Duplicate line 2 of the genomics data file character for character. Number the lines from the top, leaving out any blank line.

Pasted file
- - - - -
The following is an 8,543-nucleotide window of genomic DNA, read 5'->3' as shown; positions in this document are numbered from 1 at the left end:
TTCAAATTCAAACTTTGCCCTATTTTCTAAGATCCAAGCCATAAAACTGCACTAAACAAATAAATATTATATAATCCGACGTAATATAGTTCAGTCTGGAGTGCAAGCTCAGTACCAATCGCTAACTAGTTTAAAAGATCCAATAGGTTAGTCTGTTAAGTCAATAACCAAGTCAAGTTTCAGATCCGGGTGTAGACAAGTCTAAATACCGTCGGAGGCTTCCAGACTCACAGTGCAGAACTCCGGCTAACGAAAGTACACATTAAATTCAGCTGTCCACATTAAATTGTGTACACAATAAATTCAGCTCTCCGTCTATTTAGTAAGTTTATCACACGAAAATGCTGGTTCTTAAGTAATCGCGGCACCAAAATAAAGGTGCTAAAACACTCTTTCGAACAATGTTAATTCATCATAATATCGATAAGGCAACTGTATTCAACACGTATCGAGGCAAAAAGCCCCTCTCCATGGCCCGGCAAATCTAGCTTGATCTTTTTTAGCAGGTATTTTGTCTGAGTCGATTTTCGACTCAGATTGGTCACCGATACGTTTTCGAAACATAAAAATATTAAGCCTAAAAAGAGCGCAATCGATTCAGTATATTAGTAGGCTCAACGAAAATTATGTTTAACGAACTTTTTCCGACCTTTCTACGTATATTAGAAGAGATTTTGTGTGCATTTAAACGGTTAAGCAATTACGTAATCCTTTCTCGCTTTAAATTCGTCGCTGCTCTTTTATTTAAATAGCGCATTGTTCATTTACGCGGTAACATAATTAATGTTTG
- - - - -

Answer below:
TTCAAATTCAAACTTTGCCCTATTTTCTAAGATCCAAGCCATAAAACTGCACTAAACAAATAAATATTATATAATCCGACGTAATATAGTTCAGTCTGGAGTGCAAGCTCAGTACCAATCGCTAACTAGTTTAAAAGATCCAATAGGTTAGTCTGTTAAGTCAATAACCAAGTCAAGTTTCAGATCCGGGTGTAGACAAGTCTAAATACCGTCGGAGGCTTCCAGACTCACAGTGCAGAACTCCGGCTAACGAAAGTACACATTAAATTCAGCTGTCCACATTAAATTGTGTACACAATAAATTCAGCTCTCCGTCTATTTAGTAAGTTTATCACACGAAAATGCTGGTTCTTAAGTAATCGCGGCACCAAAATAAAGGTGCTAAAACACTCTTTCGAACAATGTTAATTCATCATAATATCGATAAGGCAACTGTATTCAACACGTATCGAGGCAAAAAGCCCCTCTCCATGGCCCGGCAAATCTAGCTTGATCTTTTTTAGCAGGTATTTTGTCTGAGTCGATTTTCGACTCAGATTGGTCACCGATACGTTTTCGAAACATAAAAATATTAAGCCTAAAAAGAGCGCAATCGATTCAGTATATTAGTAGGCTCAACGAAAATTATGTTTAACGAACTTTTTCCGACCTTTCTACGTATATTAGAAGAGATTTTGTGTGCATTTAAACGGTTAAGCAATTACGTAATCCTTTCTCGCTTTAAATTCGTCGCTGCTCTTTTATTTAAATAGCGCATTGTTCATTTACGCGGTAACATAATTAATGTTTG